Further Reflections On The Bull Market

Stock, Trading, Monitor, Business

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"I can wait without having a twinge of impatience. I can see a setback without being shaken, knowing that it is only temporary. I have been short one hundred thousand shares and I have seen a big rally coming. I have figured that such a rally as I felt was inevitable would make a difference of one million dollars in my paper profits. And I nevertheless have stood pat and seen half my paper profit wiped out, without once considering the advisability of covering my shorts to put them out again on the rally. I knew that if I did I might lose my position and with it the certainty of a big killing. It is the big swing that makes the big money for you."

– Reminsences of a Stock Operator (1923), pg. 70

Thursday was the single worst day of my investment career. I lost more money in one day than I ever have before. And it didn’t phase me one bit. Why? Because I’m still extremely confident that my portfolio is aligned with the primary trends. Reactions/corrections are inevitable, but they are impossible to time perfectly.

In fact, trying to time every wiggle in the market is a recipe for losing one’s position and missing the big move (see “Partridge: It’s A Bull Market You Know”, Top Gun Financial, April 7). And so – like Jesse Livermore in the epigraph above – I just sat tight, confident that all of my losses would be recouped in due time.

In “A Secular Bull Market In Commodity Stocks” (Top Gun Financial, April 13), I wrote about three of my commodity stock positions: Freeport McMoran (FCX), Steel Dynamics (STLD), and CONSOL Energy (CEIX).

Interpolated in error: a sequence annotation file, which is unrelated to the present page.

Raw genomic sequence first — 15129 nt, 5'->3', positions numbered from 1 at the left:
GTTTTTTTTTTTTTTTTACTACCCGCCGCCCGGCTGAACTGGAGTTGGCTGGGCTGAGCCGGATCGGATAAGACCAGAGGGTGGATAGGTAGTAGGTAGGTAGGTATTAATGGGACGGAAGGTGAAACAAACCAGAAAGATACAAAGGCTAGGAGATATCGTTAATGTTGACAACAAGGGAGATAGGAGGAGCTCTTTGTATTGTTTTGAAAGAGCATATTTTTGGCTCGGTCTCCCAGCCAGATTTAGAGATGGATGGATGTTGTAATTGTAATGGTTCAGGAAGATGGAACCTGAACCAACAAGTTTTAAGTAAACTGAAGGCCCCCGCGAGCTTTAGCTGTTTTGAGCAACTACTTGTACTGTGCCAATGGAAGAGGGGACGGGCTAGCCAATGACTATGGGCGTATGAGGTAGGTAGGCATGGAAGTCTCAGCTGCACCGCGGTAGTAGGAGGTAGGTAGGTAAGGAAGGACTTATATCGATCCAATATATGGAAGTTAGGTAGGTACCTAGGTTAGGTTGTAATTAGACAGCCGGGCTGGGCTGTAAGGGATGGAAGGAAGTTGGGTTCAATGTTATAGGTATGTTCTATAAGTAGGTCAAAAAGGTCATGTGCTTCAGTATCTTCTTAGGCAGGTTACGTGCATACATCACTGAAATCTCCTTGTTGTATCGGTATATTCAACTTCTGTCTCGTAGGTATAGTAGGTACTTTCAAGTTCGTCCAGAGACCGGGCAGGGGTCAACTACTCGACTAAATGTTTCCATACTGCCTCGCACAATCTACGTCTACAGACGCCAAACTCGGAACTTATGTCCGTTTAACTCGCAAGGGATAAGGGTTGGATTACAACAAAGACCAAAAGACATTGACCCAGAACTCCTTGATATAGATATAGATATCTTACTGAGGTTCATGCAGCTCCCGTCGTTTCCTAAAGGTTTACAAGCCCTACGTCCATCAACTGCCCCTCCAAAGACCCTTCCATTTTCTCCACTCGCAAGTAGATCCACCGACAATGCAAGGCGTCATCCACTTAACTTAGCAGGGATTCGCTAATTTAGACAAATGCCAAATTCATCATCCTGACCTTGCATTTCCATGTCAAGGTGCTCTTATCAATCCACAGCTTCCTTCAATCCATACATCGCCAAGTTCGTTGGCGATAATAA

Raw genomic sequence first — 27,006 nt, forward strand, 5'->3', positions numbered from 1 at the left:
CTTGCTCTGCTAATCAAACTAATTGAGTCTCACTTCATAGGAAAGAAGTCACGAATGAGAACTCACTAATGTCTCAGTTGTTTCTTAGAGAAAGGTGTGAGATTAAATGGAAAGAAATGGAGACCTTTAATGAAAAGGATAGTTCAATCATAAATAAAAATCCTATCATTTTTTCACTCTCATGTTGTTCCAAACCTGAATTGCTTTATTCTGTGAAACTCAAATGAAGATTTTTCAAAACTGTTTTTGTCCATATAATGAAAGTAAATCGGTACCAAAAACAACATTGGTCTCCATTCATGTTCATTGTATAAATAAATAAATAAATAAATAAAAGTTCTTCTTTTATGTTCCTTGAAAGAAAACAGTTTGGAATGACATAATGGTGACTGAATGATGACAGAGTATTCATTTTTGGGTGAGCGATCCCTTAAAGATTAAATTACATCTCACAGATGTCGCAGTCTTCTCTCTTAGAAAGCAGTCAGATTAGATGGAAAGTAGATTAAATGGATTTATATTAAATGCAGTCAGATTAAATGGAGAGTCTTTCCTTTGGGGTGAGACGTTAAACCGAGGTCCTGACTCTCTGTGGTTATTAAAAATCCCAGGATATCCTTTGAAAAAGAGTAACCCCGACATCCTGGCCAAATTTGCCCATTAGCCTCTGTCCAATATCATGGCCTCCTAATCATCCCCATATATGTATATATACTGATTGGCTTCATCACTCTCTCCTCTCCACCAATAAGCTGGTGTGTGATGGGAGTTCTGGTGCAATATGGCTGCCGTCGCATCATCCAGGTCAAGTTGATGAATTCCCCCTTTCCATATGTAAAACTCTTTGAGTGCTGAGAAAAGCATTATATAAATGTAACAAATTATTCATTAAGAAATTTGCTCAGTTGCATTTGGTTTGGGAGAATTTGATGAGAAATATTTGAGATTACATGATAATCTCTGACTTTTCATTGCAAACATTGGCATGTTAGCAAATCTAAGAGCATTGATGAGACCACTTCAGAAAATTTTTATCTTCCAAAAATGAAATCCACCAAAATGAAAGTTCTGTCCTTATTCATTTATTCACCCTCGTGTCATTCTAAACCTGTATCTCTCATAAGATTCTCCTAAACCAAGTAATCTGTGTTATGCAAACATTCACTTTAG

STLD reported Q1'22 earnings on Wednesday after the close and FCX reported earnings on Thursday before the open, so Thursday was the session in which the market reacted to their reports. While both reports looked fine to me, FCX got whacked by 10% and STLD faded 7% from its morning high to finish up only 2%. CEIX was also down 10%.

Some traders would accuse me of a failure of risk management. I’d accuse them of overreacting to a single session. When you’re in the right positions, the trick is to sit tight and let them work for you, not selling into strength or getting panicked out into weakness, like Thursday, before the primary trend has run its course.

I’m always willing to change my mind if the evidence changes, but nothing in FCX’s or STLD’s reports suggested to me that anything fundamental has changed.

I also own large positions in the precious metals miners ETFs GDX, GDXJ, SIL, and SILJ. Each of those ETFs was off by about 5%. According to the technician Michael Kahn in the tweet above, the recent action represented a false breakout and a trend break. I assume this means that prudent traders should sell, in his opinion.

However, from my standpoint, nothing fundamental has changed since I wrote “The Case For Gold Now” (Top Gun Financial, April 9, 2021) a year ago. Despite some lines technical traders have drawn on charts, I’ll just sit tight. It’s a bull market, you know.


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